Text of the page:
As penultimate episodes go, ‘And If They Lay Us Down To Rest…’ is a satisfyingly stressful watch. Glen Morgan and James Wong take up writing duties for the first of a two-parter that would ultimately become the series and not just the season end, in order to deliver a strong piece of storytelling that expands upon the series’ mythology and ends on a huge reveal that leaves viewers open-mouthed and wondering how things will play out. Yes it’s been twenty-some years and at this point no one really deserves a spoiler warning, but nonetheless – if you haven’t yet finished watching Space: Above and Beyond, please do yourself a favour and stop reading now.
‘And If They Lay Us Down To Rest…’ opens with visuals and a voice-over from Vansen (Kristen Cloke) on the origins of the universe and how all life comes from the same place. The relevance of this becomes apparent later in the episode. After the opening titles it swings into full-on mission mode with a briefing from Colonel McQueen (James Morrison). The plan to plant false information for the enemy to find, as seen in ‘Stardust’, has been a success. Now the 58th are being sent to an uninhabited moon of the Chig’s home world, where they must complete vital operations in order to allow for the start of Operation Roundhammer.
Except, it appears, the moon is not uninhabited. What the Wild Cards find there, apart from the expected Chig patrols, is a humanoid alien, who appears to be tending to dozens of incubation chambers containing small alien foetuses. And there lies their dilemma. Do they let it live? Or do they kill it? It’s a tough call, and the fate of an entire race might depend on them making the right decision.
Morgan and Wong, throughout the course of the season, have played their cards close to their chest, drip-feeding information about the Chigs, and the war. For the most part, the viewer only knows what the 58th know, and some of that is merely hearsay. Humanity – unless you believe the rumours – thought it was alone in the universe, until the Chigs started the war. But if there is one alien race out there, then why not more? Although, if we met a Chig, how would we tell? Because no one – apparently – knows what the Chigs actually look like under their armour. We’ve seen them turn to green goo. We saw a skeletal clawed hand early on in the series, which we assumed was the remains of a Chig. And we saw a shape-shifting creature that turned to green goo, which may have been a Chig or some other unknown alien. But that’s all that we as viewers, and the 58th as combatants, have to go on.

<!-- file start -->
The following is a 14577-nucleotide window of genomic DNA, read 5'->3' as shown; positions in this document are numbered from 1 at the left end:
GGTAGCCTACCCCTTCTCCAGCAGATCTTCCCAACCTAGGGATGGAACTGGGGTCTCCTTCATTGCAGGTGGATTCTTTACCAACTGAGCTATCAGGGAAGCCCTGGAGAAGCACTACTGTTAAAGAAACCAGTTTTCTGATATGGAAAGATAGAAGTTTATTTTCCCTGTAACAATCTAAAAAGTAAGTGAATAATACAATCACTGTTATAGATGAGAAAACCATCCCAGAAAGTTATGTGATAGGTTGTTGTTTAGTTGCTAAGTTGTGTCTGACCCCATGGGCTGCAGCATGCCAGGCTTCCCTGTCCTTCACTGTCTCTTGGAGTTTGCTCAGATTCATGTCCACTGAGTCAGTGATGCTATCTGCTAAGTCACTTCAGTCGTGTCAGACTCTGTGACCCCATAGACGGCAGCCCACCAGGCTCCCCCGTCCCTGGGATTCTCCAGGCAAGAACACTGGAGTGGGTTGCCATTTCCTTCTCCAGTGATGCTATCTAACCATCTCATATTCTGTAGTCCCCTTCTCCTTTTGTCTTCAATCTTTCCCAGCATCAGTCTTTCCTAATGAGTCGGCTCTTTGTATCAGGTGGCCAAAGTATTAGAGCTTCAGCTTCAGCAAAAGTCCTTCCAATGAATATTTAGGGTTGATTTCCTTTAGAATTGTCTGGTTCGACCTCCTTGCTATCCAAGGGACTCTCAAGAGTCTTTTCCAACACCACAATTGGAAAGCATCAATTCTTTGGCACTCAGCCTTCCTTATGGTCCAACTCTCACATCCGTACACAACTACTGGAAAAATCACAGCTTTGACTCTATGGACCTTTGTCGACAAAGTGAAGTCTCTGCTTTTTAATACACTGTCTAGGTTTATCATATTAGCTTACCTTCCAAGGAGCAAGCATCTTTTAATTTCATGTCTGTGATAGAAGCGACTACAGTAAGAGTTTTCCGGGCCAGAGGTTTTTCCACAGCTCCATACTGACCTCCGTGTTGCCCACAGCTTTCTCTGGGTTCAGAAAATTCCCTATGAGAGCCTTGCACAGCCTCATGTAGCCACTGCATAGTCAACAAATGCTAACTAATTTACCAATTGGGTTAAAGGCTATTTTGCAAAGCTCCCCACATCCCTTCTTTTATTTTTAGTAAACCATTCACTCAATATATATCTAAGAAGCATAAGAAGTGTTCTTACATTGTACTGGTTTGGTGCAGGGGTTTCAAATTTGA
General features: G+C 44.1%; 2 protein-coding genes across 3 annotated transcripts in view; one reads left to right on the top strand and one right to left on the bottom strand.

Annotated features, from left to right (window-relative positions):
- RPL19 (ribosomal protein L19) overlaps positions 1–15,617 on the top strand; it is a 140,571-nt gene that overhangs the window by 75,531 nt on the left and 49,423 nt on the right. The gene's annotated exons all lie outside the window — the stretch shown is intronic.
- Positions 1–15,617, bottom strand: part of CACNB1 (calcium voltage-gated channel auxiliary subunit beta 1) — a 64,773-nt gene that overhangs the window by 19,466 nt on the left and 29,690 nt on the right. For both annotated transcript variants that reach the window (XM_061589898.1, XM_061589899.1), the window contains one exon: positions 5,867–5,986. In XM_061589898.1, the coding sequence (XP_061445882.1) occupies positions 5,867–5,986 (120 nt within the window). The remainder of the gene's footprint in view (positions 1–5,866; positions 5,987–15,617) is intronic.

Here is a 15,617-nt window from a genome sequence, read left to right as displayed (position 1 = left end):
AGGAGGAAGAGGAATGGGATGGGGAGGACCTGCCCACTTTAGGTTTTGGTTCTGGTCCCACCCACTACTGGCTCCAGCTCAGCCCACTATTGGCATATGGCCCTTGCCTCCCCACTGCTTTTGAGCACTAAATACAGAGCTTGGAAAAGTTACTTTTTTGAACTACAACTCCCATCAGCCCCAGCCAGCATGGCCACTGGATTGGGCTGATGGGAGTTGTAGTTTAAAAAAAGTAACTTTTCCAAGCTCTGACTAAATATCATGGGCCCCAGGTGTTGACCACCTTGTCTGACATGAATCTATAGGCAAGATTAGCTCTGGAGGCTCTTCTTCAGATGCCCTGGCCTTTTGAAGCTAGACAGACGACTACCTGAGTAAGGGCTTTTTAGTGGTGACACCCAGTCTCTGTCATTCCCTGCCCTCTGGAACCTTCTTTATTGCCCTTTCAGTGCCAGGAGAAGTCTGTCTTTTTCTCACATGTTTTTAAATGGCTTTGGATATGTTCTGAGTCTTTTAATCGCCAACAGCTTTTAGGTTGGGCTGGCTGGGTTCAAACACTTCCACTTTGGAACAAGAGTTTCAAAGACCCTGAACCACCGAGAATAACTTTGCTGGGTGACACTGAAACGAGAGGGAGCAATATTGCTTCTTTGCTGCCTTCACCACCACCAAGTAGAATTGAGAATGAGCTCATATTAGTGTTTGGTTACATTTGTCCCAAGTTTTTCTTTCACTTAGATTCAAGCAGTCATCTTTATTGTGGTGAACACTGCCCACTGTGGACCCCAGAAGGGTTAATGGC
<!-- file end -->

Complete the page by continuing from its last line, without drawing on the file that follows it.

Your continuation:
Which brings us back to the unidentified alien. We as viewers can see that the creature is intelligent, and that it is afraid. But is it just afraid of the humans, or of the Chigs too? If it’s a Chig, they should kill it. If it might warn the Chigs and jeopardise Roundhammer, they should kill it. But if it is neither a Chig nor in league with the Chigs – should they let it go?
As the discussion goes around and around, touching on genocide, the ethics of taking a potentially innocent life, and the value of one life or species over another, the viewer has little more information to go on than the 58th. The hard facts are weighed up against the possible consequences, but with incomplete data comes an emphasis on gut feeling, something that has popped up throughout the series and often been shown to be unreliable. When West (Morgan Weisser) says that the alien doesn’t feel like the enemy, is he right because it isn’t a Chig, or because it isn’t a Chig soldier?
We know what the stakes are, and we want the 58th to do the right thing. And in the end, it seems, they do. Not only do they let the alien go, but they warn it of the impending battle. There is a lovely bit of light relief as they attempt and fail to communicate with the creature, but it is also a stark reminder that the entire war, and all the lives that it has cost, might also come down to a failure of communication, not just in terms of not speaking one another’s literal language, but of a failure to understand one another’s meaning.
In the end, it’s Coop (Rodney Rowland), the almost-alien amongst them, who rescues the situation with his ‘G.I. Geequed’ comic: visuals communicating what words cannot. Indeed, the entire episode has something of a comic-book feel about it, with its contrasting light, smoke and shadows, and its black and green palette, in a series directorial debut from Vern Gillum. The gesture of the alien, in offering a handful of earth, is clearly a significant one, and interpreted as a communication that we all come from the same place. But is this what it really means?
This is an episode that ramps up the tension throughout and – cleverly – keeps us on our toes and guessing, right until the very end. The anticipation of seeing what is underneath the Chig helmet has been building all season, and when it is revealed that the alien that the 58th revealed military plans to is actually a Chig – well, the mind boggles somewhat.
Colonel McQueen, in his briefing, told the 58th that “The survival or extinction of life is in your hands”. In letting one Chig live, have they assured the survival of the human race? Or have they doomed humanity to extinction? Tune in next week to find out.